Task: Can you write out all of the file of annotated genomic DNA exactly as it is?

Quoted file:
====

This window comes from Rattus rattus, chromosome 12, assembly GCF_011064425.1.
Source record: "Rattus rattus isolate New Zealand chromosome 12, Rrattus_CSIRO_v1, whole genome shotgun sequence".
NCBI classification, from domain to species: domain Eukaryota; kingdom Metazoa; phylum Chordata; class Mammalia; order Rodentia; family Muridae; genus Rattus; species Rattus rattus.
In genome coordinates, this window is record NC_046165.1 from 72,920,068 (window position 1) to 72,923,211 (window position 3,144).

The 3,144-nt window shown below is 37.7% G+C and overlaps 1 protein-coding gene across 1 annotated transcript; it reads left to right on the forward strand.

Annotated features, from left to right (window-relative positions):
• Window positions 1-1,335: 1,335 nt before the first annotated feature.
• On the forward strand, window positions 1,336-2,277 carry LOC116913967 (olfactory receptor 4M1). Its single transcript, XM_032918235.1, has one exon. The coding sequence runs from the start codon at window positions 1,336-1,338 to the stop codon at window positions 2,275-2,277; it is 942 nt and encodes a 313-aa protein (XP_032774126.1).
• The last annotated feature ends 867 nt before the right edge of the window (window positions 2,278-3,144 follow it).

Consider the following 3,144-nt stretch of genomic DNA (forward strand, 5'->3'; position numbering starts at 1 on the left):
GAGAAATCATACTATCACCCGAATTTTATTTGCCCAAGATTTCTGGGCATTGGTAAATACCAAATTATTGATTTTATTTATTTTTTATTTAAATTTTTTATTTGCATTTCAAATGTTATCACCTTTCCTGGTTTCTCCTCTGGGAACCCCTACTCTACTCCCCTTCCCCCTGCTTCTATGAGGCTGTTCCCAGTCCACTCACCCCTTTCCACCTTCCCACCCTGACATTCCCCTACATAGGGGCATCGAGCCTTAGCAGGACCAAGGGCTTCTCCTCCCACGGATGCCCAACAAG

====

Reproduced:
This window comes from Rattus rattus, chromosome 12, assembly GCF_011064425.1.
Source record: "Rattus rattus isolate New Zealand chromosome 12, Rrattus_CSIRO_v1, whole genome shotgun sequence".
NCBI classification, from domain to species: domain Eukaryota; kingdom Metazoa; phylum Chordata; class Mammalia; order Rodentia; family Muridae; genus Rattus; species Rattus rattus.
In genome coordinates, this window is record NC_046165.1 from 72,920,068 (window position 1) to 72,923,211 (window position 3,144).

The 3,144-nt window shown below is 37.7% G+C and overlaps 1 protein-coding gene across 1 annotated transcript; it reads left to right on the forward strand.

Annotated features, from left to right (window-relative positions):
• Window positions 1-1,335: 1,335 nt before the first annotated feature.
• On the forward strand, window positions 1,336-2,277 carry LOC116913967 (olfactory receptor 4M1). Its single transcript, XM_032918235.1, has one exon. The coding sequence runs from the start codon at window positions 1,336-1,338 to the stop codon at window positions 2,275-2,277; it is 942 nt and encodes a 313-aa protein (XP_032774126.1).
• The last annotated feature ends 867 nt before the right edge of the window (window positions 2,278-3,144 follow it).

Consider the following 3,144-nt stretch of genomic DNA (forward strand, 5'->3'; position numbering starts at 1 on the left):
GAGAAATCATACTATCACCCGAATTTTATTTGCCCAAGATTTCTGGGCATTGGTAAATACCAAATTATTGATTTTATTTATTTTTTATTTAAATTTTTTATTTGCATTTCAAATGTTATCACCTTTCCTGGTTTCTCCTCTGGGAACCCCTACTCTACTCCCCTTCCCCCTGCTTCTATGAGGCTGTTCCCAGTCCACTCACCCCTTTCCACCTTCCCACCCTGACATTCCCCTACATAGGGGCATCGAGCCTTAGCAGGACCAAGGGCTTCTCCTCCCACGGATGCCCAACAAG